October 19, 2017
Big Value in Small Financials
Income Strategy 3Q 2017 Letter
The third quarter was another good one for the Income Strategy, which returned 3.80% (net of fees).1 In comparison, the Merrill Lynch High Yield Master II Index (the primary benchmark) returned 2.04%. The most recent quarter was the fifth consecutive one in which the Strategy outperformed its primary benchmark, which has led some investors and prospects to ask, “Given the strong recent performance, is it too late to invest?” We certainly don’t think so. Indeed, we believe we own a whole portfolio of undervalued income-generating securities. The rest of this piece will provide a brief summary of the investment thinking behind two of our more recent additions.
Maiden Holdings (MHLD) provides specialized, non-catastrophic reinsurance. Property and casualty insurance firms pay Maiden to assume risk beyond certain loss levels on their books of business. Because Maiden de-emphasizes less predictable catastrophic risks and other volatile types of insurance, profits should be relatively predictable, which investors like. However, Maiden announced in February that they had underestimated losses in their commercial automotive segment, an issue that has plagued most car insurers. Then in August, the company reported additional reserve charges tied to workers’ compensation and client-specific facultative contracts. The market, which at the beginning of the year priced the stock at a premium to book value, punished Maiden by driving the share price to almost half of book value. While we acknowledge the losses were unexpected and that additional adverse development is a possibility, we believe the valuation reflects significantly more losses than are likely to occur. Shares sported a qualified 8.5% dividend yield at the time of our initial purchase, and we think the dividend is sustainable. We also believe that, over time, shares should migrate back toward book value as the market realizes the company can earn close to its cost of capital over the long term.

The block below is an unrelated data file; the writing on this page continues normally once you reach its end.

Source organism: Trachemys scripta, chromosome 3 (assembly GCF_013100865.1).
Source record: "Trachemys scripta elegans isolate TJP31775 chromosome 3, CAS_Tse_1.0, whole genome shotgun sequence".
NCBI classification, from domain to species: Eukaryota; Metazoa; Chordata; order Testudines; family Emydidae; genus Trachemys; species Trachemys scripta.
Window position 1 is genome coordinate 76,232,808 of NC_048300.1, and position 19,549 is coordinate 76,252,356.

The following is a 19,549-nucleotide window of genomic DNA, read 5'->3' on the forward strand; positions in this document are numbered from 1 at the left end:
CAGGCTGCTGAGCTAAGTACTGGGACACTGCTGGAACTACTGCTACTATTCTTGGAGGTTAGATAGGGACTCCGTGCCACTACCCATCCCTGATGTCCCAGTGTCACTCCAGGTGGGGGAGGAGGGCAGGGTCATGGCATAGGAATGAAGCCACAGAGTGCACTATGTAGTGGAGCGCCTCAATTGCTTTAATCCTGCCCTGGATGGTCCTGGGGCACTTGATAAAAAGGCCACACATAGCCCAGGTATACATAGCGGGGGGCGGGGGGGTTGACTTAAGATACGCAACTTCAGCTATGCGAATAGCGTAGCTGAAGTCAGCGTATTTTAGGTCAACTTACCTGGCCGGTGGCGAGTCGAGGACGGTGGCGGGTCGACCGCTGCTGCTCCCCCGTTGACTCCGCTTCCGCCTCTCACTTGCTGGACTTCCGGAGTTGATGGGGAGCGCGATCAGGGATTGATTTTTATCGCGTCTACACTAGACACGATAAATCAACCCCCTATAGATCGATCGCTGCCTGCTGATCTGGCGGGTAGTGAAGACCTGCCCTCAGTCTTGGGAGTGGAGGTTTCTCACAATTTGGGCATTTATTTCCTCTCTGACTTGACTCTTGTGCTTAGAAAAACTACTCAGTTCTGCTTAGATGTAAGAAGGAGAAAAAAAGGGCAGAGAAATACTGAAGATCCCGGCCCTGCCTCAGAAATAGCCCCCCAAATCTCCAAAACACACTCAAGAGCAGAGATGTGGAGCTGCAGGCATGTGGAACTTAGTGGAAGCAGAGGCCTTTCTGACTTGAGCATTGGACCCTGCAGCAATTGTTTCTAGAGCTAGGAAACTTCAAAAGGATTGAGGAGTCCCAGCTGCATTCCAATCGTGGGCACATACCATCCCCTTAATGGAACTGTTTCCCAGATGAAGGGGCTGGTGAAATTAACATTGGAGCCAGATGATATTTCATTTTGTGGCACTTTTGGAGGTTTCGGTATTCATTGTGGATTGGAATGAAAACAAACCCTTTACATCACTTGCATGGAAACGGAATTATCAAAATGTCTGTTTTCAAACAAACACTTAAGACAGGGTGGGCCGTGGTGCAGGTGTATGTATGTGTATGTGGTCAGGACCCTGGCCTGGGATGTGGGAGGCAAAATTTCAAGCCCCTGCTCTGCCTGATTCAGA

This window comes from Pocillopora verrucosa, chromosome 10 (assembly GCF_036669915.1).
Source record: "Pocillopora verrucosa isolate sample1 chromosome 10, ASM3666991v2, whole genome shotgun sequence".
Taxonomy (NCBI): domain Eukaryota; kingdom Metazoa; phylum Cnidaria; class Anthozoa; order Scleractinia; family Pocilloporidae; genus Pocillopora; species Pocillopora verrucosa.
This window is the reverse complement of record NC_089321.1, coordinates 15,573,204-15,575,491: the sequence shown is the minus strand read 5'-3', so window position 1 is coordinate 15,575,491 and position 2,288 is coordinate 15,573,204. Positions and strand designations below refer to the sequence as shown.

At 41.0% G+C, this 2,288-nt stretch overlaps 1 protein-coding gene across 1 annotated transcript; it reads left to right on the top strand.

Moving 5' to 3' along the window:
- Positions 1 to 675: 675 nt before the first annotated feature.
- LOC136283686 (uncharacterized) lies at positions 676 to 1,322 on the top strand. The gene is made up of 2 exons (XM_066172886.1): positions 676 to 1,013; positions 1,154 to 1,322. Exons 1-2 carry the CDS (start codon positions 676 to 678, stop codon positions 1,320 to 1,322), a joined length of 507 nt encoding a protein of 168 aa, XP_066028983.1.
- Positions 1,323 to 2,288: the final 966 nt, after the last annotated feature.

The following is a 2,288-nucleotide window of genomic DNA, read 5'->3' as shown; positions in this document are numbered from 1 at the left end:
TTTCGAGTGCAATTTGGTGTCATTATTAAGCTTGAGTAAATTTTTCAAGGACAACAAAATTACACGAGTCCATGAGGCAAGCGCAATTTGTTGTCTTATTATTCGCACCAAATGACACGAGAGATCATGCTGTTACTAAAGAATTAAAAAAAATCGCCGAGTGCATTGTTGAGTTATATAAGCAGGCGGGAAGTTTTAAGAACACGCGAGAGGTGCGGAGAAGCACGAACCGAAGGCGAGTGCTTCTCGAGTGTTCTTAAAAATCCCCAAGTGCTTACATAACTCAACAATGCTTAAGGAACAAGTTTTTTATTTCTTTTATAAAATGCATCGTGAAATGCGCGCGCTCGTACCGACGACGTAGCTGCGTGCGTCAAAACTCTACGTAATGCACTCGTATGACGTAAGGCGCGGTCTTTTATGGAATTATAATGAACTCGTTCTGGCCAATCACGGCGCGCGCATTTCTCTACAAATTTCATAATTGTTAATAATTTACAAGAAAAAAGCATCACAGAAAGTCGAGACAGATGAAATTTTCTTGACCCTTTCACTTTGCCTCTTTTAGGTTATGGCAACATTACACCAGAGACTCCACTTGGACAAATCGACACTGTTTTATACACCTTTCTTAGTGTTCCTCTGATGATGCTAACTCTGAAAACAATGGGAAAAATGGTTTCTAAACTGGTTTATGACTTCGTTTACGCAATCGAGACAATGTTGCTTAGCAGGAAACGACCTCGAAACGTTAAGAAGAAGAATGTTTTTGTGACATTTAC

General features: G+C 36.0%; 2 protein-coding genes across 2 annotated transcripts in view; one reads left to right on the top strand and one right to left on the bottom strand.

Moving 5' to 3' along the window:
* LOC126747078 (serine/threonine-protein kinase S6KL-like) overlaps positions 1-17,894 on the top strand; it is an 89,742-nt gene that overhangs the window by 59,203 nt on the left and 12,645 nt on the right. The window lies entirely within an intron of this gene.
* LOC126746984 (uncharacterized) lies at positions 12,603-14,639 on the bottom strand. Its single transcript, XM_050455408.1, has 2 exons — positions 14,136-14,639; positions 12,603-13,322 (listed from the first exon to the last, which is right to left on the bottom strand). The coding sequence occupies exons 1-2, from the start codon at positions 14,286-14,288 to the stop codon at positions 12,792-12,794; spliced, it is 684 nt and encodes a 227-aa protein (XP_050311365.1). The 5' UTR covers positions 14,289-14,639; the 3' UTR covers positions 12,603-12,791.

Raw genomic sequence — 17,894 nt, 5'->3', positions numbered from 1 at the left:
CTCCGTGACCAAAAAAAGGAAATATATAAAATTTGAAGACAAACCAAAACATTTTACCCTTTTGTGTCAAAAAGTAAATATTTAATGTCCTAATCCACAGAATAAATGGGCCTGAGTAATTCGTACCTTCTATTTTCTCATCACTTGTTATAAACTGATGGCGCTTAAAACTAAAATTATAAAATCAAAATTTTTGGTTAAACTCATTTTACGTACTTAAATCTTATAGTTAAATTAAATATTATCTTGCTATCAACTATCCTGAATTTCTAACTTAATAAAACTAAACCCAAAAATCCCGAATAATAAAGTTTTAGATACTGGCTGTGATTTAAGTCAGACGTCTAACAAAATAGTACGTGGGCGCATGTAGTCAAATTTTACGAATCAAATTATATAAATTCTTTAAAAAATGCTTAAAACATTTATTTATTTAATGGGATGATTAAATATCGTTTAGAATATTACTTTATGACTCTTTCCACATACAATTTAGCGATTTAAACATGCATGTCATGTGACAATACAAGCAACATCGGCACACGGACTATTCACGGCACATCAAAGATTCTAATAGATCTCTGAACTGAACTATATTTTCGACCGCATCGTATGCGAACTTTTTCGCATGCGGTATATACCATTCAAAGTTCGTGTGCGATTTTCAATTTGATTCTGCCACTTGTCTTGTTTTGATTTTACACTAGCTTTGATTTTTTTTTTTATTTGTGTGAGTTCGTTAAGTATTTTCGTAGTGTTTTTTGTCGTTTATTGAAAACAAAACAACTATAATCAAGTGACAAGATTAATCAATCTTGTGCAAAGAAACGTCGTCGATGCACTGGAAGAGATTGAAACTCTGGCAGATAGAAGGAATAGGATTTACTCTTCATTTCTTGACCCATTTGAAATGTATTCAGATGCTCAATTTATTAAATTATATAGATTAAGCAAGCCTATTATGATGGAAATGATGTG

Another financial company we added to in the third quarter is the boutique M&A advisor, Greenhill (GHL). The company advises generally on large, global transactions, which have recently been few and far between. When we first started buying the stock at the end of the second quarter, it carried a 9% qualified yield, and shares had fallen from an all-time high of almost $90 (dividend-adjusted) to our purchase price of $20. Near the end of the third quarter, the company announced a significant financial restructuring, whereby the company will use a bank loan to repurchase up to $285M worth of stock in an effort to maximize shareholder value. Both the Firm’s Chairman and CEO are personally buying $10M each of newly issued common stock, and the CEO has asked to forego 90% of his base salary in exchange for restricted stock that will cliff vest in five years. Management upsized the debt issuance, as demand from lenders was stronger than anticipated at the rate of Libor (3-month) + 3.75%, or approximately 5.1% at current rates. Demand from lenders was so strong that management upsized the transaction, which is worth noting because banks like to loan against hard collateral, which is largely absent in a business where the main assets are people and relationships. We liked the name prior to this transaction, but we like it even more now, as we believe this is a compelling signal about the company’s prospects. The people effecting this transaction make a living providing advice on maximizing shareholder value, and employees will own approximately half the firm after the transaction. As of this writing, shares currently trade close to the IPO price of $17.50. However, Greenhill is likely to have approximately 13M shares outstanding after this transaction, or 57% less than were outstanding shortly after the IPO, which is a rarity for financial firms that survived the global crisis. The recapitalization is likely to include the elimination of the dividend, which we think would have otherwise been sustainable, though we agree that the new capital allocation framework is likely best for aggregate shareholder value creation. This is a name with multi-bagger potential if the firm can return to any normalized level of revenues per managing director.